It’s heartening to see Sarah Doucette, Toronto’s Ward 13 Councillor, aiming to reduce traffic carnage on residential streets by taking the simple yet powerful step of reducing the speed limit. Her proposal, which will go to council tomorrow, is to implement 30 km/h as the residential default. If successful, this would entail a slight but significant westward expansion of the unanimous June 2015 decision to implement 30 km/h speed limits in twelve other Toronto wards. Doucette’s endeavour is endorsed by hundreds of letters of support and by many local community organizations. (For details see Section EY15.61 here.)
By January 2016 some 80% of Ward 13 respondents had come out in favour of blanket 30 km/h reductions on the streets where they live. This widespread enthusiasm is partly a reaction to frequent and dangerous rat-runs by commuters keen to avoid the main arteries. Countless polls in the UK likewise show repeatedly that “support for 20 mph [i.e. 32 km/h] is strong and rises after implementation.”
Why are people so happy about the implementation of safe speeds in their neighbourhoods? Partly because it makes for more livable streets without any reduction in travel time. This constancy makes sense when you realize that most time loss occurs while waiting at traffic lights that would be recalibrated to the 30 km / h limit, or else at stop signs that would be present regardless of speed.
Increasing pedestrian and cyclist safety encourages active transit—for instance by giving children the opportunity to get to school under their own steam. This improves their physical and mental health, and it saves time for parents who no longer feel that they have to chauffeur their kids everywhere to prevent them from serious harm. Less chauffeuring means fewer space-consuming vehicles on the road, making motor travel all the more predictable and pleasant.
30 km /h residential zones can be implemented cheaply, equitably and with minimal disruption. Traffic calming infrastructure (e.g. speed bumps, signalized pedestrian crossings and chicanes) takes a lot of time and money to design and build—not to mention the aggravation of turning neighbourhood streets into construction sites. By contrast, 30 km/h signs cost just a few dollars per taxpayer and are minimally disruptive.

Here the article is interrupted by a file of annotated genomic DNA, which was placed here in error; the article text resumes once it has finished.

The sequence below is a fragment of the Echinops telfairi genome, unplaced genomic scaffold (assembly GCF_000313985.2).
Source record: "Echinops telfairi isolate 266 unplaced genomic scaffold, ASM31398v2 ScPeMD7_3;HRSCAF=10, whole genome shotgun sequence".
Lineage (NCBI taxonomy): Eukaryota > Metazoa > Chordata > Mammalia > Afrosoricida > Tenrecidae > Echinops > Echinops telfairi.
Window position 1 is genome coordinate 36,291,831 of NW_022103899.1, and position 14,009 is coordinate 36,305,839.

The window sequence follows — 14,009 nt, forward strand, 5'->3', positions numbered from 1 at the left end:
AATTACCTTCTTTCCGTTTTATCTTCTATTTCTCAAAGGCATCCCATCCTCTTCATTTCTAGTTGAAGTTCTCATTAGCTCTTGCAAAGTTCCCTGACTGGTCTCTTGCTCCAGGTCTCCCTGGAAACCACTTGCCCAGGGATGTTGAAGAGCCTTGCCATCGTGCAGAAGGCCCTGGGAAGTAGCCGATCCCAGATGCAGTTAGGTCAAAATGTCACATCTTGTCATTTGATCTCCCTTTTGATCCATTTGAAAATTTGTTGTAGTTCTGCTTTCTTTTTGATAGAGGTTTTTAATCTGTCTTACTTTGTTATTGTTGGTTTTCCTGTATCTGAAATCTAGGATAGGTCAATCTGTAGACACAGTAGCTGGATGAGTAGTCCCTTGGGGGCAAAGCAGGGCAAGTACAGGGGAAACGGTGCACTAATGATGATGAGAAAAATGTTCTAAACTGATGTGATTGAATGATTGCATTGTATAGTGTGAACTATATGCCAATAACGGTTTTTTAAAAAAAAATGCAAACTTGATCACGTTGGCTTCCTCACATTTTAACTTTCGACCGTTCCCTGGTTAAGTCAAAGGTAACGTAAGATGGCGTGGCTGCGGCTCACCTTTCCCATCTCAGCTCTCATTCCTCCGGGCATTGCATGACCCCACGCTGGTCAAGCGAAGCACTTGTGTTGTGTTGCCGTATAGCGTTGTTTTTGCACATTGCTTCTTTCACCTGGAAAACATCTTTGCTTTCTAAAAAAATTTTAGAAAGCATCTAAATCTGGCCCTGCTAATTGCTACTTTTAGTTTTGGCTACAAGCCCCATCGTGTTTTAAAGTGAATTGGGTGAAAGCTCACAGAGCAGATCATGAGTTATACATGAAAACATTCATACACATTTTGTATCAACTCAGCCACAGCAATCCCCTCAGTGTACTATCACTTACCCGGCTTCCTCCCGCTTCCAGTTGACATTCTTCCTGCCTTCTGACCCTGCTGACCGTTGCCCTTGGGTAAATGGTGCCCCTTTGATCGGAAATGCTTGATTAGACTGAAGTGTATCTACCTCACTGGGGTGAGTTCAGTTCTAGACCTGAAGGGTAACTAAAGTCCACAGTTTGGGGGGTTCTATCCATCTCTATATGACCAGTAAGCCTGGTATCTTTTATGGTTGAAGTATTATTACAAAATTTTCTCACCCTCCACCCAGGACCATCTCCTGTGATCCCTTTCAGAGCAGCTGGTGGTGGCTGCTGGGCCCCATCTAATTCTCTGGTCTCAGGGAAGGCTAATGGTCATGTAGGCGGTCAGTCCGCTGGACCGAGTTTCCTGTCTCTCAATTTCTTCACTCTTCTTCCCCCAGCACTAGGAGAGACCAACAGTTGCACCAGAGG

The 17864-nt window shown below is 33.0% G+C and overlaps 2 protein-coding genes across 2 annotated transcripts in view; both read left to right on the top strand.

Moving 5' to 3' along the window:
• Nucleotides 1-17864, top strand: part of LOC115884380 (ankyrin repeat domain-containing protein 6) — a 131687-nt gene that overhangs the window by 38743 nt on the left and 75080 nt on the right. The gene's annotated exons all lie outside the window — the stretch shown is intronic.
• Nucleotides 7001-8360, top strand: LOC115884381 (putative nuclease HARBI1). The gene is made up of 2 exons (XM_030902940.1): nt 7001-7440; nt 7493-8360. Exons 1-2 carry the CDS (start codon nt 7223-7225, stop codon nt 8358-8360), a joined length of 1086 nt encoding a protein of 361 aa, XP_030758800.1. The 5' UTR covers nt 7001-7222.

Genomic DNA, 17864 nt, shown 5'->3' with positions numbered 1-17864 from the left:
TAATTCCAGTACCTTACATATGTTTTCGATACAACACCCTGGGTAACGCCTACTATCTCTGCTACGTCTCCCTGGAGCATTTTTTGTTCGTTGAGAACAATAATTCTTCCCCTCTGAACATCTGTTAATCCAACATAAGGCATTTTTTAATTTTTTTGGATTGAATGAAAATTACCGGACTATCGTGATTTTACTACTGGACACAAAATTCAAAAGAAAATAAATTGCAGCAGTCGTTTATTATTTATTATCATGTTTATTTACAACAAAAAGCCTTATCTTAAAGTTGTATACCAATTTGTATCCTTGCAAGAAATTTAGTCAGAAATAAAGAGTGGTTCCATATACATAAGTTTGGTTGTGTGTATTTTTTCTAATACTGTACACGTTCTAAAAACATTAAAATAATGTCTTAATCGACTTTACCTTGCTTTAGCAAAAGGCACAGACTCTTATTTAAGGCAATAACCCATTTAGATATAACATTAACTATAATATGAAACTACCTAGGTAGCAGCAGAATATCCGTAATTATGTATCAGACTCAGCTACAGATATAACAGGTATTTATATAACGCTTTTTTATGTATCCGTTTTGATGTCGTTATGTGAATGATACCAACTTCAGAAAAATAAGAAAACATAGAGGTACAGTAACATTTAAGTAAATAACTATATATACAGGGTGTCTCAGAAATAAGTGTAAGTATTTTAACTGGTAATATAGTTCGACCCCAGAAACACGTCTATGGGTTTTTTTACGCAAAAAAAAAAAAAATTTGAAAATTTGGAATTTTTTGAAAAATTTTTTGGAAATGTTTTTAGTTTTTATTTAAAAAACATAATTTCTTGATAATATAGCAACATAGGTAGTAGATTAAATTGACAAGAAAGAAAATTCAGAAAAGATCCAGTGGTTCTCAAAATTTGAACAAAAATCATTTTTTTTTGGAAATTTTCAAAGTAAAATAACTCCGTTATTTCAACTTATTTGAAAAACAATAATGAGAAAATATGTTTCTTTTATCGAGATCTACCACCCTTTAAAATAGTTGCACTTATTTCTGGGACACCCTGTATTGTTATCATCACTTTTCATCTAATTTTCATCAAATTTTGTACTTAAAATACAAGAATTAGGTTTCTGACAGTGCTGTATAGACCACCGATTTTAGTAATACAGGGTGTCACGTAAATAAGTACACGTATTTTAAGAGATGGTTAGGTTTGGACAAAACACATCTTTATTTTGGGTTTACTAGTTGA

Walking and cycling advocates often contend that a 30 km/h limit is pointless without a corresponding rise in enforcement and physical calming. Yet in many places speed reduction has made measurable gains without any such additional measures. Seasoned safe speed advocate Rod King draws attention to the “prevention paradox” in population health—namely the phenomenon of substantial benefits when the entire population is subject to some small improvement, such as slightly safer traffic speeds. As he puts it,
[i]ntroducing 20mph limits typically brings reductions of 1-2mph in average speeds—levels which, at first, might not seem to offer a good enough return. Yet research has found that every 1mph fall in average speeds reduces casualties by 5-6%. As the benefit is at total population level the overall rate of return is huge.
Although it does not preclude other calming measures, the mere presence of signs does result in substantial improvements in public safety.
For more on King’s 20’s Plenty for Us campaign I invite you to watch the videos at these links, and to explore the stories of more than 300 local campaigns on the 20’s Plenty web sites. I hope that those lessons from UK, where 15 million people are already enjoying 20 mph default limits, will help Canadians understand why 30 km/h defaults are such a sensible choice for our own residential streets. And I wish Toronto’s safe speed advocates every success in tomorrow’s decision!
Director, Love 30 Canada
UPDATE: On June 16, 2016 Councillor Doucette announced that “on Tuesday [June 14], Etobicoke York Community Council (EYCC) passed my motion calling for a report from Transportation Services on changing the speed limits on local, residential roads in our ward to 30 km/h.” Read the full announcement, including plans for next steps, here.
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